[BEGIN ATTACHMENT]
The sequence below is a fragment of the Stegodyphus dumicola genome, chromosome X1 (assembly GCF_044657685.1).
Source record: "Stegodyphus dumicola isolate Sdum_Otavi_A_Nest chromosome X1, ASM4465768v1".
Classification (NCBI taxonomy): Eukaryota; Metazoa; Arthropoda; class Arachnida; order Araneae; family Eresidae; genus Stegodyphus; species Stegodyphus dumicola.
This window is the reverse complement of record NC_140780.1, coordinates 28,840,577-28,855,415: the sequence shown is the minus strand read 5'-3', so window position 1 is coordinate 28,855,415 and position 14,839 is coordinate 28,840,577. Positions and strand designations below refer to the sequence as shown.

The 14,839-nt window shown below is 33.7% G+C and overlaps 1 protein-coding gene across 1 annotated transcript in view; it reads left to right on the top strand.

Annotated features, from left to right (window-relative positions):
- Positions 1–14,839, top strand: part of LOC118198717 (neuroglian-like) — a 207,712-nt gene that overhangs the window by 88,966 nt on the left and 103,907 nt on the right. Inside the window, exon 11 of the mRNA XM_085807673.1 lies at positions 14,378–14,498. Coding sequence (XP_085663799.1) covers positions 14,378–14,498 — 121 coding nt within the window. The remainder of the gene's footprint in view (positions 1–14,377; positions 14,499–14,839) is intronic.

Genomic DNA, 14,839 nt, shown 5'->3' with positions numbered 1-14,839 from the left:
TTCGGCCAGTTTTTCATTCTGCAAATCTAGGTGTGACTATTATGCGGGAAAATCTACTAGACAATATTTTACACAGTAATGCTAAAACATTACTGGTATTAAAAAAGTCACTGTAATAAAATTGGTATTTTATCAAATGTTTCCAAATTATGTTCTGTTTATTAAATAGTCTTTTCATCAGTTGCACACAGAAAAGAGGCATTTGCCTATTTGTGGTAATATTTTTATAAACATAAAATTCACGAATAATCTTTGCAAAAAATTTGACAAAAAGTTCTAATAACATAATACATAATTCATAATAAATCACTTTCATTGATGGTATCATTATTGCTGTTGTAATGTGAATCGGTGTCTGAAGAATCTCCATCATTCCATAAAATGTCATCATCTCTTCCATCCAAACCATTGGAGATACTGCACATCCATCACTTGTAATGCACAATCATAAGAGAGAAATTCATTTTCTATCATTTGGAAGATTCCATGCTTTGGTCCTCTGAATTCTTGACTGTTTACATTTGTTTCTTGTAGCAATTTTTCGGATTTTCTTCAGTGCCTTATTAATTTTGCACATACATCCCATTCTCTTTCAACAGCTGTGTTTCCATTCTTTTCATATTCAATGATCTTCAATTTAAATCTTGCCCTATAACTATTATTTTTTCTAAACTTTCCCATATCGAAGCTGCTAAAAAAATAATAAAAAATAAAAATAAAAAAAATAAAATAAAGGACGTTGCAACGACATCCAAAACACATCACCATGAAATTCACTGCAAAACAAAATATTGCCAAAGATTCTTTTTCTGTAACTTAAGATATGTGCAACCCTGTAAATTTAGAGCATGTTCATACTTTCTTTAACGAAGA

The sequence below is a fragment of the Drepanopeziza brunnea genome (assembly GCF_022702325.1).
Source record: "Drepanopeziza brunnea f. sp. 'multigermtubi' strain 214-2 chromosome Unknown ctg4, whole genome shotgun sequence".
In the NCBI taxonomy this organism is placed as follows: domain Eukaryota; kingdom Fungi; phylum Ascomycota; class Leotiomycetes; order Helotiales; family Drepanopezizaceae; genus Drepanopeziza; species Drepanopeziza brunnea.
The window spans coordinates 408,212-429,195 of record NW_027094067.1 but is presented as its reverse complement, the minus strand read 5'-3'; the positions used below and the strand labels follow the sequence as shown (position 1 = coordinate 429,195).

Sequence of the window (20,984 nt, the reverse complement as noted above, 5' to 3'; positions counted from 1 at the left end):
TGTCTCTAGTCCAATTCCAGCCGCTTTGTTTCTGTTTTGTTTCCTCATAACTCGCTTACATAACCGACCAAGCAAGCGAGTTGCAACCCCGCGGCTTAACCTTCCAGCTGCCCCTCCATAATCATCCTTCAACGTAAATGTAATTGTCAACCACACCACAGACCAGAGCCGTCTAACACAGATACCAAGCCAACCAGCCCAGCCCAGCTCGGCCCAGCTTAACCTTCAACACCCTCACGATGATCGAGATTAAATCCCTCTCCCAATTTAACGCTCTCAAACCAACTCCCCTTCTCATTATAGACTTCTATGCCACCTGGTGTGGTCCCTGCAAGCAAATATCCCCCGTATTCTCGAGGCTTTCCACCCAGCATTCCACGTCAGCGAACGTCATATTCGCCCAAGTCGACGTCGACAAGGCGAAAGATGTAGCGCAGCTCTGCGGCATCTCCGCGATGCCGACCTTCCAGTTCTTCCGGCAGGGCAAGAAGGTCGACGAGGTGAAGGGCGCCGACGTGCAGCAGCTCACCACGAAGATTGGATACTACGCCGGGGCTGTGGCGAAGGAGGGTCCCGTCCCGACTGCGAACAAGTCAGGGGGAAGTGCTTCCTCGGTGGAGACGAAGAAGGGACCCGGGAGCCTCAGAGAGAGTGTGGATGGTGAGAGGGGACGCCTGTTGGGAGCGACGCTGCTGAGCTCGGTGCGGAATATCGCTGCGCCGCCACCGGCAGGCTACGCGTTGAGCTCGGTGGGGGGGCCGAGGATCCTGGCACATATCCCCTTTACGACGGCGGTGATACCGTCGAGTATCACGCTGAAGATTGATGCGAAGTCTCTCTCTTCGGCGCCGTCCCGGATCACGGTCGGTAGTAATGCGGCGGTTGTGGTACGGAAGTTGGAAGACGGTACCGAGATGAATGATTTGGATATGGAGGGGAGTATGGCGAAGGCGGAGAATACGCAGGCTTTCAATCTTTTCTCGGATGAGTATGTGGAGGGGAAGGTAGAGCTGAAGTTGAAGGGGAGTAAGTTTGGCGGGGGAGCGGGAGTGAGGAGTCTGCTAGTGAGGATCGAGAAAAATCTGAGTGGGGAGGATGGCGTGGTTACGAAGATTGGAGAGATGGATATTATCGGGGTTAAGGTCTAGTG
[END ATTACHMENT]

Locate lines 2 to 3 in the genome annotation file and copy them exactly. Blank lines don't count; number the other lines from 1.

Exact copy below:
Source record: "Stegodyphus dumicola isolate Sdum_Otavi_A_Nest chromosome X1, ASM4465768v1".
Classification (NCBI taxonomy): Eukaryota; Metazoa; Arthropoda; class Arachnida; order Araneae; family Eresidae; genus Stegodyphus; species Stegodyphus dumicola.